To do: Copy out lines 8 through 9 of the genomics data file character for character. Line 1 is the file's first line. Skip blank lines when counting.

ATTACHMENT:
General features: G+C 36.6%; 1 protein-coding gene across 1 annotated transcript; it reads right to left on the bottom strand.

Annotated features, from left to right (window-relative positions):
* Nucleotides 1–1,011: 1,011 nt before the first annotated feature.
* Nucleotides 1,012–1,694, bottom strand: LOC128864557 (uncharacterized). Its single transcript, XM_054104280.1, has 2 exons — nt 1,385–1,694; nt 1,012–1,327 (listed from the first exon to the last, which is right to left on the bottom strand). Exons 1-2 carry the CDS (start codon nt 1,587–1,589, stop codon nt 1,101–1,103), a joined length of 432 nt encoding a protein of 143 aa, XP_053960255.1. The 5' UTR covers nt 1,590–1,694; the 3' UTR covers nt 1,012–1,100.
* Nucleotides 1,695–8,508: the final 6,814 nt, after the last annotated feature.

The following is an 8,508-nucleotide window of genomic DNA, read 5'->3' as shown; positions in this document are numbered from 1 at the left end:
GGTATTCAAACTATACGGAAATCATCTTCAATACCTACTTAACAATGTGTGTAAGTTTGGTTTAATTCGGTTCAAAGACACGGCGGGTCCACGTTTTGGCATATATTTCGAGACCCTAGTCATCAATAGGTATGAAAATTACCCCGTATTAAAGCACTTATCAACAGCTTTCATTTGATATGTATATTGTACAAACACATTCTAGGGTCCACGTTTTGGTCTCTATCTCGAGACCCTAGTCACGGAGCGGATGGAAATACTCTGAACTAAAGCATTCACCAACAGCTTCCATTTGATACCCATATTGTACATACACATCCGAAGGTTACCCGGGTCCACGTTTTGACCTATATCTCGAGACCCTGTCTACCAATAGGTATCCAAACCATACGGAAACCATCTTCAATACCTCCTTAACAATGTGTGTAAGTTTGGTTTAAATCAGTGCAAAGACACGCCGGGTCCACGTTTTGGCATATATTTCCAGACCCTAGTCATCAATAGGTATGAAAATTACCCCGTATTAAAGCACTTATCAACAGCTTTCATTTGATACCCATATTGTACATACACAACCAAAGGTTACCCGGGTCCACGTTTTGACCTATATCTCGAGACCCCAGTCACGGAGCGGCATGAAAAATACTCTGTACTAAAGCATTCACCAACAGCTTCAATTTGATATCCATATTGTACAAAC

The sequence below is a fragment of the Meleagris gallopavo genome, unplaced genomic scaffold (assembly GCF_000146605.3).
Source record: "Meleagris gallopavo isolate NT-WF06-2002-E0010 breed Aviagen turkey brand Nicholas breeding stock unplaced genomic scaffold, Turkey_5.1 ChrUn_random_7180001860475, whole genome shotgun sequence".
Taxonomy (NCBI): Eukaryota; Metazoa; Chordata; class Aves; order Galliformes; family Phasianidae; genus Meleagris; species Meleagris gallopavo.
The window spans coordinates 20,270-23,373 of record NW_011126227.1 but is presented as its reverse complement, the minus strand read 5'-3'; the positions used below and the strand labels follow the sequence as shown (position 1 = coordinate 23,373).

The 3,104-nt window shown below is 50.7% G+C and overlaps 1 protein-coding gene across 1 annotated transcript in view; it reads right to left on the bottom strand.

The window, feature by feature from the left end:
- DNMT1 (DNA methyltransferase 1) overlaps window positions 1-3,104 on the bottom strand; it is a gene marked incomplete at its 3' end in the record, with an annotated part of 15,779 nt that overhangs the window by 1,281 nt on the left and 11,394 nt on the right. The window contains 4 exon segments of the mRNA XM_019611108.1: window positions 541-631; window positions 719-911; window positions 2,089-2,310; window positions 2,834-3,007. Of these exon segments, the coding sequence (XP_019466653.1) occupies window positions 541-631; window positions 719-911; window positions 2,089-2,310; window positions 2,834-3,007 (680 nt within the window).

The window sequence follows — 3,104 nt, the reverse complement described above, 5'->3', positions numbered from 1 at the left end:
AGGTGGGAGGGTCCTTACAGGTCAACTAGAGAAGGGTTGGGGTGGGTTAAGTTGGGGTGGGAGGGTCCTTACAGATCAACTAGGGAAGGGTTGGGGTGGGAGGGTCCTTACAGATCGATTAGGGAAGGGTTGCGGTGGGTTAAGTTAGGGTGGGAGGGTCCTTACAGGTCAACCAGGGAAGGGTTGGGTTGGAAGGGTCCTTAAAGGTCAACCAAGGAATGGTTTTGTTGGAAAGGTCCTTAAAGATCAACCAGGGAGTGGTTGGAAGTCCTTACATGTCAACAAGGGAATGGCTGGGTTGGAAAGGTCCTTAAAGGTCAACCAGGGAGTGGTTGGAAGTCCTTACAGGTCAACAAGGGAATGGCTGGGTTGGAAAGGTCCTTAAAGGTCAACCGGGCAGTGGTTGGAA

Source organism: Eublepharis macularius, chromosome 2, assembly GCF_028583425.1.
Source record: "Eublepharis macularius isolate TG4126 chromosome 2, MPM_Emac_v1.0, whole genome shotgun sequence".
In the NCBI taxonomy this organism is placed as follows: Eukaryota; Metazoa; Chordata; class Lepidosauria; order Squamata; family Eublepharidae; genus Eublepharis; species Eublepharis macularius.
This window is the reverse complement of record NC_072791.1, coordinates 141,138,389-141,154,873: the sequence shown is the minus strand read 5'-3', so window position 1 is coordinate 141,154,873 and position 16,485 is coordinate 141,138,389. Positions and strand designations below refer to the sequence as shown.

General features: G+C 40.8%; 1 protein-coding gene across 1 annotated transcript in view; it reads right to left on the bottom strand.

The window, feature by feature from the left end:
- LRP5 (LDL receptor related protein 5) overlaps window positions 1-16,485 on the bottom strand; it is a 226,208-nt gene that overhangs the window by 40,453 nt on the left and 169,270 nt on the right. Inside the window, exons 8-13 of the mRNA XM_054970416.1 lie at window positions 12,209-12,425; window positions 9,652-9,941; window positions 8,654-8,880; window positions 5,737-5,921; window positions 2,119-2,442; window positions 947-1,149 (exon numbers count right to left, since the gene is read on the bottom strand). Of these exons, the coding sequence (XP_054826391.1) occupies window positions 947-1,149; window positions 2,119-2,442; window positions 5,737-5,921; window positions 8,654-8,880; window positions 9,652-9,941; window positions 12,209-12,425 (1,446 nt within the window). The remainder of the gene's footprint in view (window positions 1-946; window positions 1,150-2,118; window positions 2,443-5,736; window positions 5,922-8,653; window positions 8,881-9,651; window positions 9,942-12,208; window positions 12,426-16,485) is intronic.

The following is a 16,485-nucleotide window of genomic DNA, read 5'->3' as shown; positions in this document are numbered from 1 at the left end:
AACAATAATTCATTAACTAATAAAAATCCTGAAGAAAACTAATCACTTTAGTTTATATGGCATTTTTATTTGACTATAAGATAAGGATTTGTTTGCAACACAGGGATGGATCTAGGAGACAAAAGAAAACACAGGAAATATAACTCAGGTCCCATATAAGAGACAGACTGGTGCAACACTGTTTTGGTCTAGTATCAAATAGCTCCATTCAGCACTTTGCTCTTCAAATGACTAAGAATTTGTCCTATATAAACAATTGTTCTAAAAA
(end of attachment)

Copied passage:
The sequence below is a fragment of the Meleagris gallopavo genome, unplaced genomic scaffold (assembly GCF_000146605.3).
Source record: "Meleagris gallopavo isolate NT-WF06-2002-E0010 breed Aviagen turkey brand Nicholas breeding stock unplaced genomic scaffold, Turkey_5.1 ChrUn_random_7180001860475, whole genome shotgun sequence".